What Right To Repair Gets Wrong
I've written extensively on the concept of "Right to Repair" and where I agree and disagree with it. Repair.org is one of the leading advocates for it, as they often state that you own your device, so you should have the right to seek repair from whomever you choose. Seems logical on the surface, however I am not someone that believes things are as they appear.
From observing R2R, their primary goal is to use government legislation to compel companies like Apple to sell their parts and make their schematics and tools available to everyone. I have been clear that using government power to do this is not ideal, yet it appears that the advocates are unwilling to listen to a different viewpoint. So I blog about it and let you as a consumer decide what's best.
I will say this. Most of the advocates I come across tend to be very young and lack experience in the business world. They seem to be about the principle, but aren't looking at the big picture as to what they are promoting. Quite frankly, I believe they'll make the situation worse, not better, and it's well past time that different perspectives from more experienced business people are examined. I have yet to really see Repair.org or anyone affiliated with them address the potential for consolidation. They claim to be for the little guy, but I'm skeptical that they understand the economics of this situation.
A good case study for everyone, and especially Repair.org, to examine what occurred in the retail pharmacy industry in the 1990s. Simply put, that was an industry that was long served by small independent drug stores. The chains were out there, but many of them were regional operators, not so much national companies. You had People's Drug here in the DC area, Walgreens in the Mid-West, Rite-Aid in Pennsylvania, and so forth. The independents thrived and the entire ecosystem peacefully co-existed. Unfortunately, as managed care became a thing and people had insurance to cover their prescriptions, the independents got squeezed out of the industry for all intensive purposes, and those regional chains grew into large national ones. CVS Caremark and Walgreens are now monsters in that industry and continue to swallow up smaller entities.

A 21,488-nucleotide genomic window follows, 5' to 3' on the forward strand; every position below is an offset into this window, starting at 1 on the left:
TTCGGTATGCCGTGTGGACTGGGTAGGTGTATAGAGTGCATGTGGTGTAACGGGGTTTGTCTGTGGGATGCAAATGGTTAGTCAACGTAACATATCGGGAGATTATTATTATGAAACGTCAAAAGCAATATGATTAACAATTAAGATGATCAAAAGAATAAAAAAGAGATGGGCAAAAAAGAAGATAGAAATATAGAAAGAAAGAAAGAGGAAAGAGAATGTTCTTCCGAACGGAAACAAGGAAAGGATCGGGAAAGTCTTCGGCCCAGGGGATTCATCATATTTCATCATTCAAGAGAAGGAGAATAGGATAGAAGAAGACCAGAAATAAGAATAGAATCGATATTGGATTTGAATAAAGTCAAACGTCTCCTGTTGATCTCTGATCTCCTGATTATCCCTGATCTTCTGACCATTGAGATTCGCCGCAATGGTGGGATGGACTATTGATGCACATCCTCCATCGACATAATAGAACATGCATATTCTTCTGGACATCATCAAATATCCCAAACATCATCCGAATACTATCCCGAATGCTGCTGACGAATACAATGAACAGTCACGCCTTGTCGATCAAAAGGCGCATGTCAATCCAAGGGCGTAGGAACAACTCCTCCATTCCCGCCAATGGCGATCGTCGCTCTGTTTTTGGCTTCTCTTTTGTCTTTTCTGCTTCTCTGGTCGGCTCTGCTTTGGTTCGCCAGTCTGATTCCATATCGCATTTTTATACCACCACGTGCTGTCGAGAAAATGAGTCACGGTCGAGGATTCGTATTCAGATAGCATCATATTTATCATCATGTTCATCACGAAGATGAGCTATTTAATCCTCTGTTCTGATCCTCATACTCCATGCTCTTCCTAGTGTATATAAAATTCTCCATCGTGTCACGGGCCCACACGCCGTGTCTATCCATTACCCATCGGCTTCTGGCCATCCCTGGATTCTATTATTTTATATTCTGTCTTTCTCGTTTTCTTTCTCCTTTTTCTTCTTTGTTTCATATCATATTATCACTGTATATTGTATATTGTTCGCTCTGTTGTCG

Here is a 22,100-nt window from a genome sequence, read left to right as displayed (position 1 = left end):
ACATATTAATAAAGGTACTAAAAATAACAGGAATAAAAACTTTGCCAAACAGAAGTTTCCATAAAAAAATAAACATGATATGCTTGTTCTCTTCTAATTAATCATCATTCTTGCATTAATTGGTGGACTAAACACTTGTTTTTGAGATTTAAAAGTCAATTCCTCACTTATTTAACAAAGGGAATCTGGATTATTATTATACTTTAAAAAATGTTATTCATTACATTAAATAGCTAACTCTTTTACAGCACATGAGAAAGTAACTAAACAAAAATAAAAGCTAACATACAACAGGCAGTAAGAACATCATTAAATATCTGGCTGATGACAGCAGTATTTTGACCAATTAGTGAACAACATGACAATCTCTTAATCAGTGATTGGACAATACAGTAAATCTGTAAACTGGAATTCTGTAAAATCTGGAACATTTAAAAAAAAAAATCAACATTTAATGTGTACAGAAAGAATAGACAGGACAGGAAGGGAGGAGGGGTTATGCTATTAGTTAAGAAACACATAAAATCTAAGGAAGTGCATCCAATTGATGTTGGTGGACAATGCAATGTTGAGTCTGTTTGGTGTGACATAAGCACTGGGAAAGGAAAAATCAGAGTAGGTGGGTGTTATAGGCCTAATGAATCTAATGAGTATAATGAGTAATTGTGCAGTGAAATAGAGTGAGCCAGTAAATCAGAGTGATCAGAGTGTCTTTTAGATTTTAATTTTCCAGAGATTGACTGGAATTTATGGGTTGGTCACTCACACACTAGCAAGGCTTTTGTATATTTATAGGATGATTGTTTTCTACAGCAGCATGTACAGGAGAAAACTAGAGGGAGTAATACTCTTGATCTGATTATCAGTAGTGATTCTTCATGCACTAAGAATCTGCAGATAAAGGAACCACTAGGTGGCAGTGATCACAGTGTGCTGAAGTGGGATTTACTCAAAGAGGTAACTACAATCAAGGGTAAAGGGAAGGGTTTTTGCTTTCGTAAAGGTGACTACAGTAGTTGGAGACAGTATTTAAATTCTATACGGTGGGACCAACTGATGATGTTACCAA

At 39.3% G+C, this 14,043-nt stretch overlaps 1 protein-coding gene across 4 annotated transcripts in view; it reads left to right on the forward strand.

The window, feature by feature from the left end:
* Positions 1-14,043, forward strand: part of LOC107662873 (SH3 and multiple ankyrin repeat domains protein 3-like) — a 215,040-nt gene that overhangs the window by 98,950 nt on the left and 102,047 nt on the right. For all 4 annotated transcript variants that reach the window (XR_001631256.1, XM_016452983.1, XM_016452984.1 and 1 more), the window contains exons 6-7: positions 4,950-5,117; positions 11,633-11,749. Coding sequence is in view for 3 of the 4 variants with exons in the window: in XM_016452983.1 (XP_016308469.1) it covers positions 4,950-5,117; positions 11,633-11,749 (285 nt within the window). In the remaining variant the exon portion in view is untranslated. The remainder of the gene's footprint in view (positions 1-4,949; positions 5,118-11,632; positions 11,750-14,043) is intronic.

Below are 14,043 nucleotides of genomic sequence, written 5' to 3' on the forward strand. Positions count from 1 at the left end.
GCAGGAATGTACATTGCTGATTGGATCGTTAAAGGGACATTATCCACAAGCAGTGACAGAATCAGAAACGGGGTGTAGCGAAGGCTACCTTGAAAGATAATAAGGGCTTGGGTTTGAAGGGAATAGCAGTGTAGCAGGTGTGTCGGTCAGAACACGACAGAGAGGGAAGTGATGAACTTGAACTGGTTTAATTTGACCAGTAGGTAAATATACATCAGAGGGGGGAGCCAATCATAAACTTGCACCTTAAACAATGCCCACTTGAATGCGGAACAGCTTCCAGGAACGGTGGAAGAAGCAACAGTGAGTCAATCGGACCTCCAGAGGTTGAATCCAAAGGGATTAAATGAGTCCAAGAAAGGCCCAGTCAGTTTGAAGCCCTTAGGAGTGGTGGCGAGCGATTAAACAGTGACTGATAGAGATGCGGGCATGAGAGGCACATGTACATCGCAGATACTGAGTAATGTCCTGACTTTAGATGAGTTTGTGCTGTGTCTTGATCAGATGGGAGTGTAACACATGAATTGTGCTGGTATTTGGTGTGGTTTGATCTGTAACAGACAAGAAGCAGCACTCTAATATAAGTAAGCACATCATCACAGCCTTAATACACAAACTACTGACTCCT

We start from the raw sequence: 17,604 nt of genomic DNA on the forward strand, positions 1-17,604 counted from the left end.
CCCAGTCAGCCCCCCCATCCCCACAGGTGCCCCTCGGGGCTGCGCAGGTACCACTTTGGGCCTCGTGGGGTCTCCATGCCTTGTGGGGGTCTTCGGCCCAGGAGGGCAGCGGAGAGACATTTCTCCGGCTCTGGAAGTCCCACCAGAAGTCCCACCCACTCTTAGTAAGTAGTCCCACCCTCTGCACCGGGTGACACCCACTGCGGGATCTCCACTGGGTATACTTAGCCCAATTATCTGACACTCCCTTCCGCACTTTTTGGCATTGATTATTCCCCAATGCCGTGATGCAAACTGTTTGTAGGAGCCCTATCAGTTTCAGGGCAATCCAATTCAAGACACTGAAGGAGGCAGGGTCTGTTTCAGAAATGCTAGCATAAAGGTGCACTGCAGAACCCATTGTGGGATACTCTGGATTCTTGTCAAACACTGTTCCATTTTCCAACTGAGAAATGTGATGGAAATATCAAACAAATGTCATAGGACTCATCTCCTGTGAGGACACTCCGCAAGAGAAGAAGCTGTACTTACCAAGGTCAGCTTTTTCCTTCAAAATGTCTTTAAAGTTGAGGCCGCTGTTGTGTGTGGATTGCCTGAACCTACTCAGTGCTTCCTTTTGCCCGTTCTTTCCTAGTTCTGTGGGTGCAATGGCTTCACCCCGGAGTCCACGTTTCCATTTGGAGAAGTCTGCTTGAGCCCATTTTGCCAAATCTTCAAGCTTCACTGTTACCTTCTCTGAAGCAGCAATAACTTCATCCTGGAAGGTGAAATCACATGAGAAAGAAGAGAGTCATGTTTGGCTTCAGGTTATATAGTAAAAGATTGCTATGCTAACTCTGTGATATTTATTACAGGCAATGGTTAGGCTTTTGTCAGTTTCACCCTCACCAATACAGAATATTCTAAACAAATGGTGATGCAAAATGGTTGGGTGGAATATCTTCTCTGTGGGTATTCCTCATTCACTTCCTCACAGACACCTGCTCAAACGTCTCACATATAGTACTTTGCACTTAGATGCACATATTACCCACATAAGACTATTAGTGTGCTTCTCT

Now let's take a look at smartphone repair in the present day. A large percentage are independents like CDC. There are some franchise stores out their, chiefly CPR and uBreakIFix among others. Like retail drug, there has been plenty to go around for everyone, and the ecosystem has worked. But what has happened in 2019? CPR was bought out by Assurant, and uBreakIFix was swallowed by insurance giant Assurion. Best Buy has also gotten in on the action with Apple, and that certainly isn't favorable for independents. I have seen no one talking about this development and what it could mean for the repair industry. I believe it's time to discuss it.
This is where I believe Right to Repair is a problem. Let's assume the advocates are successful and get some state to pass legislation. Do you believe Apple or Samsung will take that lying down? Not likely. Since they're now compelled to do business in a way they do not wish to, they will structure any wholesale program to be to their benefit. We already see the franchises being swallowed up by bigger entities. That's what will happen right there. They'll push the franchises to the top of the food chain with sweetheart volume deals and incentives not available to the independent. We already see this with uBreakIFix and their Samsung repairs. I cannot compete with them, as their prices for screen repair is less than what my cost of parts is.
This is reality folks! Yet no one is talking about it. Right to Repair sounds great, but my concern is that it will create a Wal-Mart like marketplace where the largest entities will crush the small independents. I hope I'm wrong on this, but unfortunately I have history on my side. We really need to rethink this and determine how to truly protect the independents. It does not appear that anyone understands this. Until someone does, I am concerned that Right to Repair is a slippery slope that will lead us in a direction no one planned for.